Expression of the Enterococcus faecalis virulence-related protein gelatinase requires the fsr two-component regulation system. Mutation of fsr genes or gelE, the gene encoding gelatinase, leads to attenuation of the organism in animal models of infection. We investigated the production of gelatinase by 194 clinical isolates from infected patients and by 21 fecal isolates from healthy individuals. A gelatin plate test assay and hybridization results confirmed that gelatinase activity is not essential for E. faecalis to cause infection and also showed that it is not produced more commonly in clinical isolates as previously suggested. Furthermore, the fsr locus, which positively regulates the expression of gelatinase through the production of an activating pheromone, is absent in a number of clinical isolates. Previous studies on urine isolates from a single hospital reported a 23.9-kb deletion in the fsr locus leading to loss of gelatinase activity. In the current projects, sixty isolates (28% of the total number of isolates tested) were found to contain this deletion as confirmed by positive gelE hybridization results, negative fsrB hybridization results, and amplification of a 1.8-kb fragment using primers located outside of the deleted region. The deletion was present in 17.5% of endocarditis isolates, 15.6% of blood isolates, 44% of urine isolates, and 23.8% of our healthy community fecal isolates. The deletion results in a joining of the 5′-end of an open reading frame designated EF1841 in the TIGR V583 E. faecalis genome database, and the 3′-end of the fsrC gene. The junctions of 10 isolates (four endocarditis, two blood, two urine, and two community fecal) were sequenced and were found to be identical. Thirty-five deletion isolates from geographically distinct locations collected over a 27-year period were analyzed using pulsed-field gel electrophoresis. Based on banding patterns we determined that many of these isolates represent at least 22 distinct strains. These data show that the fsr genes, and the gelatinase enzyme regulated by fsr, are not more common in clinical versus healthy isolates and are not required for E. faecalis pathogenesis.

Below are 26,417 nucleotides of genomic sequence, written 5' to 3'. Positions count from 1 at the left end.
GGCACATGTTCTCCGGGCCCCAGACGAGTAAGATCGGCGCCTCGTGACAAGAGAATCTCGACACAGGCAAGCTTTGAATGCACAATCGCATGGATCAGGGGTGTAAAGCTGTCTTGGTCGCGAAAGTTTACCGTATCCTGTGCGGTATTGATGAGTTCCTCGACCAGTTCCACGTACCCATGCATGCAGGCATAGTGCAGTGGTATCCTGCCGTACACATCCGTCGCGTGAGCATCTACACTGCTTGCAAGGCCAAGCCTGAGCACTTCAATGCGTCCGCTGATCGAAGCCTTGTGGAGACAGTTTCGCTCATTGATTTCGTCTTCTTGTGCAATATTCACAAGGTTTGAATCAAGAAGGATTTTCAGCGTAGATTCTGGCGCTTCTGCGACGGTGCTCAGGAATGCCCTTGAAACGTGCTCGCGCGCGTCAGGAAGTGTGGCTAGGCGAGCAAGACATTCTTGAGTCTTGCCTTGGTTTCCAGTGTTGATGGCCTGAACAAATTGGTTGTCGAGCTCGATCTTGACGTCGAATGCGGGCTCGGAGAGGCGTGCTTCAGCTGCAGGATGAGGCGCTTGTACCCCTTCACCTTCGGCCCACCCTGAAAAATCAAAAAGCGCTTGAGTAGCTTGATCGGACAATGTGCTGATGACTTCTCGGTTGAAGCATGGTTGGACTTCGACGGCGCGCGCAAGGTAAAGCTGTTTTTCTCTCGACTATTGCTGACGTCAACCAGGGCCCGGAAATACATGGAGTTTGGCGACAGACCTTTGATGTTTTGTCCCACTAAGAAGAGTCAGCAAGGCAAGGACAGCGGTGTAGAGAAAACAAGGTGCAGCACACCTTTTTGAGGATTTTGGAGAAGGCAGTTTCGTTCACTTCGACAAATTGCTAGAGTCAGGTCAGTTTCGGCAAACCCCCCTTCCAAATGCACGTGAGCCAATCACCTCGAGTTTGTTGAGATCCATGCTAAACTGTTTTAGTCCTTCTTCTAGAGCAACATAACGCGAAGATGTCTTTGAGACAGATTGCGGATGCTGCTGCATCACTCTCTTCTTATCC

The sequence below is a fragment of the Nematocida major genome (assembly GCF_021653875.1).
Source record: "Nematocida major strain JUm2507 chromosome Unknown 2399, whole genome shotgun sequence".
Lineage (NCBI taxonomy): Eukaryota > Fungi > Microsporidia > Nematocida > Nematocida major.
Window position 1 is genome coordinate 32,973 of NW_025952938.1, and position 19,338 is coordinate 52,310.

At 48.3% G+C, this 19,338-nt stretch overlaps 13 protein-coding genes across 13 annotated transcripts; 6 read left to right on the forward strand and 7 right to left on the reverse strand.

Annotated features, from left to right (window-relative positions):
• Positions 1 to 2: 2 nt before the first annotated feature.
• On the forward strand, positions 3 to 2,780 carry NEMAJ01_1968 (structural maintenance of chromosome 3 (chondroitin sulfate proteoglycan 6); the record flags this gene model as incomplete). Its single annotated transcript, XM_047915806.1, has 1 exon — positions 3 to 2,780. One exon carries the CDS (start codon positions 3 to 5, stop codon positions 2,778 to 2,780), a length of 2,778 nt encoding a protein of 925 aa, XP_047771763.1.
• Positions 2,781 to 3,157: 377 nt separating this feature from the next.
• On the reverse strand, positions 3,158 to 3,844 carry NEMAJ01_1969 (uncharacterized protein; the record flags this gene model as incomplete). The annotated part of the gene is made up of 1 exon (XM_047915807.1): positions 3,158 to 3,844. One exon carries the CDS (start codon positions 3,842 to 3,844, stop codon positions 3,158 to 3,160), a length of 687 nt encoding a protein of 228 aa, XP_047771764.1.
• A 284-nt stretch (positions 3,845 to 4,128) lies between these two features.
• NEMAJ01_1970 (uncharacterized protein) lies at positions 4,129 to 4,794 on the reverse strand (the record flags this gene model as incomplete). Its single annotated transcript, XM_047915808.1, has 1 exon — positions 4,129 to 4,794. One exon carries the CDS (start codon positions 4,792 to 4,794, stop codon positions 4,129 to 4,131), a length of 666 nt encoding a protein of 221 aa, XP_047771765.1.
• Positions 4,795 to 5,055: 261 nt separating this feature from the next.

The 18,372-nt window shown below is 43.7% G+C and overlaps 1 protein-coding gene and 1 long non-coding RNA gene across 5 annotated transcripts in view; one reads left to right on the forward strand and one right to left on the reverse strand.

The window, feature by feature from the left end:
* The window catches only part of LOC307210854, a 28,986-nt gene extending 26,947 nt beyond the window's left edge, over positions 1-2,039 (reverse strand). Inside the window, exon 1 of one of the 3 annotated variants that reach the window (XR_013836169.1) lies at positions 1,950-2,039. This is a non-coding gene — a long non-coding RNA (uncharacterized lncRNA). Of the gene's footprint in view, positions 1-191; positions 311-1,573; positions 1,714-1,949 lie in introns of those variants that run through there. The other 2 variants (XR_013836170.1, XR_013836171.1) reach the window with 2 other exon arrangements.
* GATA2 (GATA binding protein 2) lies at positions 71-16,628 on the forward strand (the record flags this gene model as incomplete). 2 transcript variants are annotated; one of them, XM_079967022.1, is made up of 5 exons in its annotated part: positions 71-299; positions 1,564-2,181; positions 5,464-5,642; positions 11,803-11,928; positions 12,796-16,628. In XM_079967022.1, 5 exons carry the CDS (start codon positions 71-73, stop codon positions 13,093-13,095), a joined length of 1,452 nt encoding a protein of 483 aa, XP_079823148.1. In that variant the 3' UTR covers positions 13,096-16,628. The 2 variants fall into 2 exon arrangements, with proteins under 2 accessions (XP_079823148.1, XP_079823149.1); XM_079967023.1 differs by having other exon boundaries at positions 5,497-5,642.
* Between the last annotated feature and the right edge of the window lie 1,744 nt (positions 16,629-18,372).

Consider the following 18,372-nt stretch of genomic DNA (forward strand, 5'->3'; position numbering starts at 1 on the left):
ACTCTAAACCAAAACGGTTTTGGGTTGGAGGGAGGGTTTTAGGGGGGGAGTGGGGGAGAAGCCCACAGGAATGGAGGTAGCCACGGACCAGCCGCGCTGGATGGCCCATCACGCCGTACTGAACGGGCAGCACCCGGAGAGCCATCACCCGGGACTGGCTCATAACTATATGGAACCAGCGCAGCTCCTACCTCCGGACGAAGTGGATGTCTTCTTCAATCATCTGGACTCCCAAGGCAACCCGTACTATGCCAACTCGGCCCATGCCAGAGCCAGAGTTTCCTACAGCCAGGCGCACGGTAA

Molecular Epidemiology of the fsr Locus of Enterococcus faecalis